Let's say you're the showrunner and head writer for Doctor Who.  (Let's call you Bertram, er, Davies.)  You're a busy man (or woman – Beatrice?), and you've got thirteen scripts a year (on a good year) to write, or rewrite, or otherwise put into production, or all of the above.  You realise quite late in the day that one of them doesn't work.  No one else is available to fill that slot, so... surprise!  You've got to write a new one.  Oh, and you're shooting the series by this point, so licketty-split, Bertram.

This happens occasionally.  Notable replacement episodes include Boom Town and Fear Her, and neither is entirely without its charms (although Fear Her comes pretty close, and that was another writer), but both have got varying degrees of obviously-not-their-first-choice syndrome.  And then there's Midnight.  Written in something like a week, shot on a smallish amount of money and only featuring half the main cast (so, one of them), it's not exactly your blockbuster episode.  But if you didn't know better, you might not think it was a replacement at all.  (And I only know better because I read The Writer's Tale.  Sorry to keep banging on about it, but if you're watching Series Four you'd be mad not to read it.)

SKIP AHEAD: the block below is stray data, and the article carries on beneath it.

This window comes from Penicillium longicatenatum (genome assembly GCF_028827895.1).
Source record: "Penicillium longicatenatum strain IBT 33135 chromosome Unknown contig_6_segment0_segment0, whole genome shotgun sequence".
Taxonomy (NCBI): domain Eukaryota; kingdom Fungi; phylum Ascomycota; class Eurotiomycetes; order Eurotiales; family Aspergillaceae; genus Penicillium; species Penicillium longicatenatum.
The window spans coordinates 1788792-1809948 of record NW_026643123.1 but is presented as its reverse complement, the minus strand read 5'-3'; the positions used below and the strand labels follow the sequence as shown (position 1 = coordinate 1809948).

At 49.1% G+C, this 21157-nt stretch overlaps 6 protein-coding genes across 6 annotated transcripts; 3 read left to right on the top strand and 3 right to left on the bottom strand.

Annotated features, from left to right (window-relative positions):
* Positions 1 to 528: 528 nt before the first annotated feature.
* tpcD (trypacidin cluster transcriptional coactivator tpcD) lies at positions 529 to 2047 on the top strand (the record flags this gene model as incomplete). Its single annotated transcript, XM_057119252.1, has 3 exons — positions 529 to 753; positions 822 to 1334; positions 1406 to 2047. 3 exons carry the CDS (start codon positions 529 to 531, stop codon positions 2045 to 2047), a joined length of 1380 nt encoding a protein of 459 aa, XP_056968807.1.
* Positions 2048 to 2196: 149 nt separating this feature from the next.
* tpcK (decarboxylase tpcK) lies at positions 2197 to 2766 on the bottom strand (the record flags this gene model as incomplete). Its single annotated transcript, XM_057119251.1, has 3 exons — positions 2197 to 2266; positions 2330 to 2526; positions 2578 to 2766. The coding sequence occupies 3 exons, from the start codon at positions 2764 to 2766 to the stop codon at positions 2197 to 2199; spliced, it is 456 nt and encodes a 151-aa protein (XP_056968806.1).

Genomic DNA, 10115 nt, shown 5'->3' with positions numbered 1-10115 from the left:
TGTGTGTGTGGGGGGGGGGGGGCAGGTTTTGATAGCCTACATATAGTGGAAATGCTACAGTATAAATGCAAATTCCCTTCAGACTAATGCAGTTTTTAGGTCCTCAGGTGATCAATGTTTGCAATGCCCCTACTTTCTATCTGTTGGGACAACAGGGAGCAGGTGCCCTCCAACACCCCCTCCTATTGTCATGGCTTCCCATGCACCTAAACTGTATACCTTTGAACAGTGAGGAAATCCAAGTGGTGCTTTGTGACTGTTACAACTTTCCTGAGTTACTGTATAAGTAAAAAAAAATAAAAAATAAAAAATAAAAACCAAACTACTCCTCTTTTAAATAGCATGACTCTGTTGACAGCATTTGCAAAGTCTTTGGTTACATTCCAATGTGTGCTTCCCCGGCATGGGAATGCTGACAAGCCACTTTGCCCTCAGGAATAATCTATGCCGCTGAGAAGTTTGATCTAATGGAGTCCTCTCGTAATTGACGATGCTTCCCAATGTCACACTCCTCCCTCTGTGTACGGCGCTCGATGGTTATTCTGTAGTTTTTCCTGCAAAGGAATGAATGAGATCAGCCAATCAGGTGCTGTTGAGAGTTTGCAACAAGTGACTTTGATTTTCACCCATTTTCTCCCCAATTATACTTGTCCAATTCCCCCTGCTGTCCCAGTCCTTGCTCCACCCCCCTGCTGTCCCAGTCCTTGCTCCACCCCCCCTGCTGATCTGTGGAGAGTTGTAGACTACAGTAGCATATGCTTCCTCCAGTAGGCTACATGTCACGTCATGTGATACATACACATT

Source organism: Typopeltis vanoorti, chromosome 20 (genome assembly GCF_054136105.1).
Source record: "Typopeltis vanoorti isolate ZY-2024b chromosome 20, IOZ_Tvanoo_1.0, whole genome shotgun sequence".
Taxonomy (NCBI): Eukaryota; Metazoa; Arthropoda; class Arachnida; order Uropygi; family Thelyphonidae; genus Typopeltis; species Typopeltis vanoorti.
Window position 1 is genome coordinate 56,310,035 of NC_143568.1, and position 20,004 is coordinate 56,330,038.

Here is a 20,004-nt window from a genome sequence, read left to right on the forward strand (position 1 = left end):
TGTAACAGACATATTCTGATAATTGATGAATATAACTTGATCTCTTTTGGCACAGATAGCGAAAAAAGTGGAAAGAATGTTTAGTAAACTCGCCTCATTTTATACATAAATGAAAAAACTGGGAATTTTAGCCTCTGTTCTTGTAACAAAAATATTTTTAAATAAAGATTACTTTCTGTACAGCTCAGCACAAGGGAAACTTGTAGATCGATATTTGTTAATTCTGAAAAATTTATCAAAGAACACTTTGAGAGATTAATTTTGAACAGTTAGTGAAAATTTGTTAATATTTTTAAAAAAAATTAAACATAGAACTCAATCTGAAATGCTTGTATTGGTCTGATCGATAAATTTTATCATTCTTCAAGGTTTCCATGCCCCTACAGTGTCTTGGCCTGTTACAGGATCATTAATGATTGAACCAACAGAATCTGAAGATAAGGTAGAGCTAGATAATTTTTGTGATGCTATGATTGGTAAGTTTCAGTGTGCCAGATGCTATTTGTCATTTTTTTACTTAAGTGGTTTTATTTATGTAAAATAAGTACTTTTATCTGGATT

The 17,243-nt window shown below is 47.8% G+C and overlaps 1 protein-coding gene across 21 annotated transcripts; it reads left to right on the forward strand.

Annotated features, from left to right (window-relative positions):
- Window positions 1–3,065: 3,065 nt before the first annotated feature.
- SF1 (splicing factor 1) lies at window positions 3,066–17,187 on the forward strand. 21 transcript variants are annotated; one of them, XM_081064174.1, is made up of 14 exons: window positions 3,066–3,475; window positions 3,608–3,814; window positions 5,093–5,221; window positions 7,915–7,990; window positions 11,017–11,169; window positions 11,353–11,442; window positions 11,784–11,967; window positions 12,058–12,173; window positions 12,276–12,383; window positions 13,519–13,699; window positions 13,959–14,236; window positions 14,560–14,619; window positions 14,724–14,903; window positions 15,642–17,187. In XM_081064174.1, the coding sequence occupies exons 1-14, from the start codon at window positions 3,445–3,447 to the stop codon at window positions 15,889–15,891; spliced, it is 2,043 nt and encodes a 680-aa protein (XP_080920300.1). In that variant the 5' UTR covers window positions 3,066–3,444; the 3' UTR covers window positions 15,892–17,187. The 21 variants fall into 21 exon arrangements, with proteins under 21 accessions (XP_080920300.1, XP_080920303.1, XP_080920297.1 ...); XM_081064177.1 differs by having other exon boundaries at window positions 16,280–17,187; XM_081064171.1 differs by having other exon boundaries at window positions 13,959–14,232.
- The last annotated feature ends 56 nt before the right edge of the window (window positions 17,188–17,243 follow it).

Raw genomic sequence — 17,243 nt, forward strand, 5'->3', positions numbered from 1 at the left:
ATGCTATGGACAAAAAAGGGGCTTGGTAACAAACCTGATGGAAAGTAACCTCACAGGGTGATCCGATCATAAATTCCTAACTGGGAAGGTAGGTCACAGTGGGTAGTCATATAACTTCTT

"Okay, Russell, it's a replacement episode, let's save some money.
EXT: BEAUTIFUL CGI LANDSCAPE, MADE OF DIAMONDS.
...Hi, Russell?  It's Russell.  What the hell are you doing?"
The Doctor takes a bus ride on an alien planet.  Donna's busy sunbathing, so it's just him and his fellow travellers.  They encounter something sinister – something outside, knocking on the walls, except no life can exist here.  It gets inside somehow, and into one of the passengers.  Things escalate.  And that's it: a short play, in real time for the last two thirds, wringing the tension out of a small cast on a tiny set.